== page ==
21. The inconsistent conduct on the part of Nagpur Improvement Trust is also pressed into service by pointing out that after quashing of multiplex part of project on 2.7.2003, Nagpur Improvement Trust called for revised plan from Contractor and granted approval to it on 5.2.2004 and thereafter on 14.7.2005. The construction activity was allowed to continue and there was no challenge to that interim direction issued under Section 9 or then after it was maintained in the appeal under Section 37(2) on 21.4.2009. Even arrears were worked out & demanded as per the agreement dated 23/7/2002. In view of this conduct, learned Advocate has contended that the present writ petition as filed is also not competent.

22. The agreement dated 23.7.2002 is again pressed into service to show that none of its clauses gives power to terminate to Nagpur Improvement Trust. It is further urged that Nagpur Improvement Trust never disclosed changes wanted by it in the agreement dated 23.7.2002 though it has sanctioned revised building plans submitted by Contractor on two occasions. The reply sent by Contractor on 15th February, 2007 is pointed out to show that Nagpur Improvement Trust has relied upon only part of it and it needs to be read in its entirety to understand the case of Contractor therein.

23. Attention has been invited to various judgments pointed out by Advocate Chhabra to urge that how those judgments are not relevant for adjudication in present matter.

24. While considering the arguments advanced by both learned counsel, this Court cannot ignore the fact that main dispute referred to Arbitrator (respondent no.2) is still pending. The consideration is also circumscribed by terms of reference and the agreement dated 23.7.2002 between parties. The provisions of Section 17 are also material for this purpose.

25. The terms of reference at least can be borrowed from notice for appointment of Arbitrator issued by Contractor on 17.4.2007 Those terms are :

"(I) Whether an agreement dated 23.7.2002 needs to be modified as is being insisted by Nagpur Improvement Trust because of the situation which has now arisen because of withdrawal of cinema theaters or whether for all practical purposes said agreement dated 23.7.2002 has been modified particularly because of sanction of revised maps or whether an agreement dated 23.7.2002 itself contained the stipulations which take care of change of situation as aforesaid.

(II) Whether we are not entitled to damages and what would be the quantum of damages on account of withdrawal of cinema from the project.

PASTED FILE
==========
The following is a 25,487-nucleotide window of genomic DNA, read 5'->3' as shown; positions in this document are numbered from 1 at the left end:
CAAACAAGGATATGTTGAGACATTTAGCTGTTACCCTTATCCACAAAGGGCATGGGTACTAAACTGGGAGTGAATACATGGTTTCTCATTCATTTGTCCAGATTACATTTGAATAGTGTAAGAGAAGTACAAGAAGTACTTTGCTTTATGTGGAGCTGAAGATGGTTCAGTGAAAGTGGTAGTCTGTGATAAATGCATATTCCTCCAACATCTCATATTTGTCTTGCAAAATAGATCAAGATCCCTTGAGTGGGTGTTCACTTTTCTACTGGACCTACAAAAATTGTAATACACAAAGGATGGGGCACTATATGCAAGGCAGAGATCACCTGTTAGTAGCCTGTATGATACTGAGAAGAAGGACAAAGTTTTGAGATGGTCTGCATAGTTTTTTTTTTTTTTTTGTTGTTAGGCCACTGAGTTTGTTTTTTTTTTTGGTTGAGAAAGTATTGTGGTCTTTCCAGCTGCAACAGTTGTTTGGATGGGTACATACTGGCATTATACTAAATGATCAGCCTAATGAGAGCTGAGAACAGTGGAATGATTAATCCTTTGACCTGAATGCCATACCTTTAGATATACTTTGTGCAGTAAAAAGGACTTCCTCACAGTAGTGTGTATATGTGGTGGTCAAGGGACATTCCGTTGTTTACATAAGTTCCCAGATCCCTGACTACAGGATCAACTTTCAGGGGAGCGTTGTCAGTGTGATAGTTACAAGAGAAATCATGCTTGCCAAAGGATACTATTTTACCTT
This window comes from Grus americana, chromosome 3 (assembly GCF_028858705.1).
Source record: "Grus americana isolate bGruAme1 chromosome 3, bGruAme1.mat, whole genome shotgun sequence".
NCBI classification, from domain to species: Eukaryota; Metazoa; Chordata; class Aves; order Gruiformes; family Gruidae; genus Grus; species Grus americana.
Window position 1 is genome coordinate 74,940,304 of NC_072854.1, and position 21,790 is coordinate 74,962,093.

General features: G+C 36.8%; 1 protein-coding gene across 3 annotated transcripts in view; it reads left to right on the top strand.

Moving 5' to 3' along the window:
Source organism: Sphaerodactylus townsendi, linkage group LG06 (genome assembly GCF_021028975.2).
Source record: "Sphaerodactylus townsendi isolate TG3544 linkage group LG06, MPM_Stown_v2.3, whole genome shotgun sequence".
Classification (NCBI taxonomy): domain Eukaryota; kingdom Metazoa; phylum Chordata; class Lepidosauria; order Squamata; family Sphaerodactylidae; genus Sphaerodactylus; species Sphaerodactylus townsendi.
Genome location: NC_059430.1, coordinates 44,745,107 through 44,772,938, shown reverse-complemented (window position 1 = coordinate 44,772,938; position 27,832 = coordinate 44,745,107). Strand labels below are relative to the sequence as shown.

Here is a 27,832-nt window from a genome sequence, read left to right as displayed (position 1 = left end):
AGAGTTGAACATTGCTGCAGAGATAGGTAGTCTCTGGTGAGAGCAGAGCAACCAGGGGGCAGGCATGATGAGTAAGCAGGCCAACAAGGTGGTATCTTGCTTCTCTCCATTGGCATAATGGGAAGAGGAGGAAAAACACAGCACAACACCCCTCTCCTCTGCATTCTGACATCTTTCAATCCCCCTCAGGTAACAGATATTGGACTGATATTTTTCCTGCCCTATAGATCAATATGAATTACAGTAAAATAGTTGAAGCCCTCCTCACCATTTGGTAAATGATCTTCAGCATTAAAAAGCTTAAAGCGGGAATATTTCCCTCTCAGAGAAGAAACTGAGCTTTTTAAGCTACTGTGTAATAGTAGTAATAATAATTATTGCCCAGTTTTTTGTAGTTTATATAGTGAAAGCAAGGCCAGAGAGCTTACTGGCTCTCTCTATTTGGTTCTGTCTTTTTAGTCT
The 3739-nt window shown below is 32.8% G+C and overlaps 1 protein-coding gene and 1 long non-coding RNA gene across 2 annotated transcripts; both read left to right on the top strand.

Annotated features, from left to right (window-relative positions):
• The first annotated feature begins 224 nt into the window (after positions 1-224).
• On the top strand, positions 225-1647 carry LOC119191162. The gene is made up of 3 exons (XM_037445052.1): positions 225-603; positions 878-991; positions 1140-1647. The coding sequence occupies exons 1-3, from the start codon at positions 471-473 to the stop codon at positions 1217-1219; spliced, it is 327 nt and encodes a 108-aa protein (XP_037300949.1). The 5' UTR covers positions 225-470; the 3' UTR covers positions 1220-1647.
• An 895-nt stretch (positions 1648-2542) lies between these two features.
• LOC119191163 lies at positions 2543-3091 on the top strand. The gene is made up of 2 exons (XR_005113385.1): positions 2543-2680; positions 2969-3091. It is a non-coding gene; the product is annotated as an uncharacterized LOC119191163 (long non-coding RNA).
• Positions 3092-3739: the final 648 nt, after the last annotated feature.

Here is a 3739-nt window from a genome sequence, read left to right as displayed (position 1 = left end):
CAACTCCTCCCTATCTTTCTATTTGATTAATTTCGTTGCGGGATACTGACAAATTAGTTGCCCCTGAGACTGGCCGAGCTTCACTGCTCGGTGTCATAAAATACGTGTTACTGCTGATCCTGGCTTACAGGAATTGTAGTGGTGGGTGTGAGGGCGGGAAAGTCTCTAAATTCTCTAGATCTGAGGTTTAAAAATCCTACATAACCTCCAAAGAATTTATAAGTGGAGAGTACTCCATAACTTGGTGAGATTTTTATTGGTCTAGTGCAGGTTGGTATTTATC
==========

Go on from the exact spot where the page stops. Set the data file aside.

(III) Whether pending aforesaid issue or any other issue, Nagpur Improvement Trust has an authority under an agreement to ask us to stop the constructions activities and whether Nagpur Improvement Trust was justified in causing illegal obstructions, hindrances in the construction activities by us.

(IV) Any other disputes which arises in the facts and circumstances of the matter."

26. I find it convenient to reproduce Section 17 of Arbitration Act, reads thus:

"17. Interim measures ordered by arbitral tribunal- (1) Unless otherwise agreed by the parties, the arbitral tribunal may, at the request of a party, order a party to take any interim measure of protection as the arbitral tribunal may consider necessary in respect of the subject-matter of the dispute.

(2) The arbitral tribunal may require a party to provide appropriate security in connection with a measure ordered under sub-section (1)."

The words "any interim measures or protection" used in its Sub-section (1) are important.

27. The background in which the dispute between parties arose or determination of party at fault is not relevant at this stage. The facts show that on 3.7.2003 it become clear to parties that multiplex (cinema theater) cannot be housed/constructed in said project. The provisions of agreement relevant in this respect are contained in clause 12.2. Said provision reads thus :

"In case of unforeseen and compelling circumstances of non issuance of letter of intent by the Government if it is not feasible to execute the project under this agreement, in that event the permissible user as per D. C. Rules for Nagpur city shall be allowed after sanction of revised building plans from NIT on the basic of mutually agree terms and condition."